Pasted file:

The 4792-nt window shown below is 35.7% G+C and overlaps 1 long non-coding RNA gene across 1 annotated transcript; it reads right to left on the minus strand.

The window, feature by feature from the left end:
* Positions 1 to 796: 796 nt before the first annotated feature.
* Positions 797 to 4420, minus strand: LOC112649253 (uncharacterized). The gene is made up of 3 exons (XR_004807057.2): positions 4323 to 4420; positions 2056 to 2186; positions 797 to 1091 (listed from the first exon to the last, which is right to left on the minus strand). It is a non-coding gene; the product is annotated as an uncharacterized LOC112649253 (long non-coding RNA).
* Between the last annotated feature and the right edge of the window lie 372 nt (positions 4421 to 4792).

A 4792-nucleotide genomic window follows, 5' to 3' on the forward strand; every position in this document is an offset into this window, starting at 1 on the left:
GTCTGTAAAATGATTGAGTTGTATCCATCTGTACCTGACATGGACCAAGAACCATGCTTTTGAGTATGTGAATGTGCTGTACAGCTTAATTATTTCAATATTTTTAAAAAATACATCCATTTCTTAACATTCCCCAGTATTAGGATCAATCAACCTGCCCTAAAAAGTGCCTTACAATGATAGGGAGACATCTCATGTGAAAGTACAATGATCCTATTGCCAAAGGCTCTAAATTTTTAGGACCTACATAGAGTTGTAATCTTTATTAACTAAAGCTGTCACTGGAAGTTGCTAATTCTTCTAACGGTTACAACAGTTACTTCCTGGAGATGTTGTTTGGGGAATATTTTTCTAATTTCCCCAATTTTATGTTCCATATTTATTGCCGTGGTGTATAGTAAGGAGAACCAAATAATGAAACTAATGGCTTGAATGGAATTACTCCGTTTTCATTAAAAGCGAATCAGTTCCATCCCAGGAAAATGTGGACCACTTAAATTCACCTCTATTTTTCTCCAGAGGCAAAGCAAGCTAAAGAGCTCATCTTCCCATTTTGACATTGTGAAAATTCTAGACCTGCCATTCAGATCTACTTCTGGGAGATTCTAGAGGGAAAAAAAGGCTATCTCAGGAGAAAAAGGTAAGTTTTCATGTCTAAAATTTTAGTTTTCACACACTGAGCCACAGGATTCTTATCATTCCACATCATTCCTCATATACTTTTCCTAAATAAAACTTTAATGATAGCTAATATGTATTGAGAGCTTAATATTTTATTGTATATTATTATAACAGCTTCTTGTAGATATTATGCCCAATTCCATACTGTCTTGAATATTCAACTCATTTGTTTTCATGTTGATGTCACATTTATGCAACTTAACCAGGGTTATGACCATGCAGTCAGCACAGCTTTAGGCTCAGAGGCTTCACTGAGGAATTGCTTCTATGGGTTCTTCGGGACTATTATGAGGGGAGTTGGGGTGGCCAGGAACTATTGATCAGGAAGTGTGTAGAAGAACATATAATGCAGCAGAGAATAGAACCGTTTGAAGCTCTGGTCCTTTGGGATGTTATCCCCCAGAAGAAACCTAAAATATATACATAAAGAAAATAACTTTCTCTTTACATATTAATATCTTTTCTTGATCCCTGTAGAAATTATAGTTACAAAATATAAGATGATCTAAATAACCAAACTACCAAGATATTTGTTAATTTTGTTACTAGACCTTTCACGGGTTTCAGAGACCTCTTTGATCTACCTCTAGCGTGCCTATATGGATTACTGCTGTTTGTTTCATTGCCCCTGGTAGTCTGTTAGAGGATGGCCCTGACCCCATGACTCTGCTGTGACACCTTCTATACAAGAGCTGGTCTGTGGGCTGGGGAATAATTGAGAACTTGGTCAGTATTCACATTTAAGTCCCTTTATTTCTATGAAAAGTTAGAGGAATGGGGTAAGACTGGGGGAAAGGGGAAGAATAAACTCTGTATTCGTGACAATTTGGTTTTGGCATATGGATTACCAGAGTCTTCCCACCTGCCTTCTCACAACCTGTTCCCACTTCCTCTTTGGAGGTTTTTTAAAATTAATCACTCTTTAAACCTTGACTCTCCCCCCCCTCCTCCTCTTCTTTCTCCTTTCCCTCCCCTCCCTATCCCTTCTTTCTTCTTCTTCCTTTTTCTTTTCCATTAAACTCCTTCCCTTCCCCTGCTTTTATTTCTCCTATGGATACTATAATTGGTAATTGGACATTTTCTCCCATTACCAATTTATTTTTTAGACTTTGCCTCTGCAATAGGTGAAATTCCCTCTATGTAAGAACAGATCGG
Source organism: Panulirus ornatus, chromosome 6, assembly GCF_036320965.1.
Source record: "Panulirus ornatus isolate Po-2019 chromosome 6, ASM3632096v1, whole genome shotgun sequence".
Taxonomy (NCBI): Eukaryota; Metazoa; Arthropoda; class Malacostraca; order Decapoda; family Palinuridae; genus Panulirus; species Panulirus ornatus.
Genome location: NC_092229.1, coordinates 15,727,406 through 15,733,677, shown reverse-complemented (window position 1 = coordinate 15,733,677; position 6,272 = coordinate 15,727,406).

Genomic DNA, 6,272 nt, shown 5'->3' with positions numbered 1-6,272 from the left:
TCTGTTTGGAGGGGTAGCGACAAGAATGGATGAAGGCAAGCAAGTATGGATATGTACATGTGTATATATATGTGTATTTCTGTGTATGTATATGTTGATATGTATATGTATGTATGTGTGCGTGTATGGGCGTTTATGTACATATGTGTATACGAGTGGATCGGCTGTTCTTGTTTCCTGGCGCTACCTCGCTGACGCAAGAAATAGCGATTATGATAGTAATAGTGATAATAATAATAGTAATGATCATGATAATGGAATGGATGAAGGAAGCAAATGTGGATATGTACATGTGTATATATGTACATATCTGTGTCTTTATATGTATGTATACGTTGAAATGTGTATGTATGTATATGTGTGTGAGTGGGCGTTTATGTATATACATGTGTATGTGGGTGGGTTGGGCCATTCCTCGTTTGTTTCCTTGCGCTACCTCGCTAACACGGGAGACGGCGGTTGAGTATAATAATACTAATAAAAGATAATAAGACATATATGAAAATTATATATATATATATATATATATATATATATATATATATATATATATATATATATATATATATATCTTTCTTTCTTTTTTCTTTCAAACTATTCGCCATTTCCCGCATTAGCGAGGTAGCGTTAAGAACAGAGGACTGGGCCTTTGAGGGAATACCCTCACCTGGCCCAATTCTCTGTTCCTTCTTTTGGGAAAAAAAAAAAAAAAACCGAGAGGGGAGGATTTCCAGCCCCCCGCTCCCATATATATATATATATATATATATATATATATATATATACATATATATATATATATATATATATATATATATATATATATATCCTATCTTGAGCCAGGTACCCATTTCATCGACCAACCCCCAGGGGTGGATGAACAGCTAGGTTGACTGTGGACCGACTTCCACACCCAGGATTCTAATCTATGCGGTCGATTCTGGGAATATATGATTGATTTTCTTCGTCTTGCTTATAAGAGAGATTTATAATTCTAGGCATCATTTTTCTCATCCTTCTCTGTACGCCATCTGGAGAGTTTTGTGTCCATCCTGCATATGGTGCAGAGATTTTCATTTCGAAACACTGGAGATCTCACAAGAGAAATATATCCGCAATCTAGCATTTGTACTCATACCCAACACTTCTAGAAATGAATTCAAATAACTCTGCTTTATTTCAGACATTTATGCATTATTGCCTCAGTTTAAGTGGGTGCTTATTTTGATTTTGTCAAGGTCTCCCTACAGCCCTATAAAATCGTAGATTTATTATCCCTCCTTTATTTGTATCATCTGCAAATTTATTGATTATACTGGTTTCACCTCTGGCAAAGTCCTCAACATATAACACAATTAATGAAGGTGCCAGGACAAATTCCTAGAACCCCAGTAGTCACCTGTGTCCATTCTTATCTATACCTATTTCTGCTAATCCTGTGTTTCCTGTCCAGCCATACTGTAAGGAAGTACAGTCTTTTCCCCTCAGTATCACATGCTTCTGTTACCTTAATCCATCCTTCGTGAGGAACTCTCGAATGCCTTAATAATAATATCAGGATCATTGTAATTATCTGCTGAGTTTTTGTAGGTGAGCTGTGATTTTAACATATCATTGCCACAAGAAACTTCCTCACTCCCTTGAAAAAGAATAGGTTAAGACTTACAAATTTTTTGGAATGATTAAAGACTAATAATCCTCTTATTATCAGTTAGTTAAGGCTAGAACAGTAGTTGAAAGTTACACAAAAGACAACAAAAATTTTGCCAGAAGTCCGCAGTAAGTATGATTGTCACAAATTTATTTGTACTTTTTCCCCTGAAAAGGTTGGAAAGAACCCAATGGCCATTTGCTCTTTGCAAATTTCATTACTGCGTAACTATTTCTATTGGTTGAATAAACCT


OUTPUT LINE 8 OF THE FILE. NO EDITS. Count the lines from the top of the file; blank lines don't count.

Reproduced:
Source organism: Panulirus ornatus, chromosome 6, assembly GCF_036320965.1.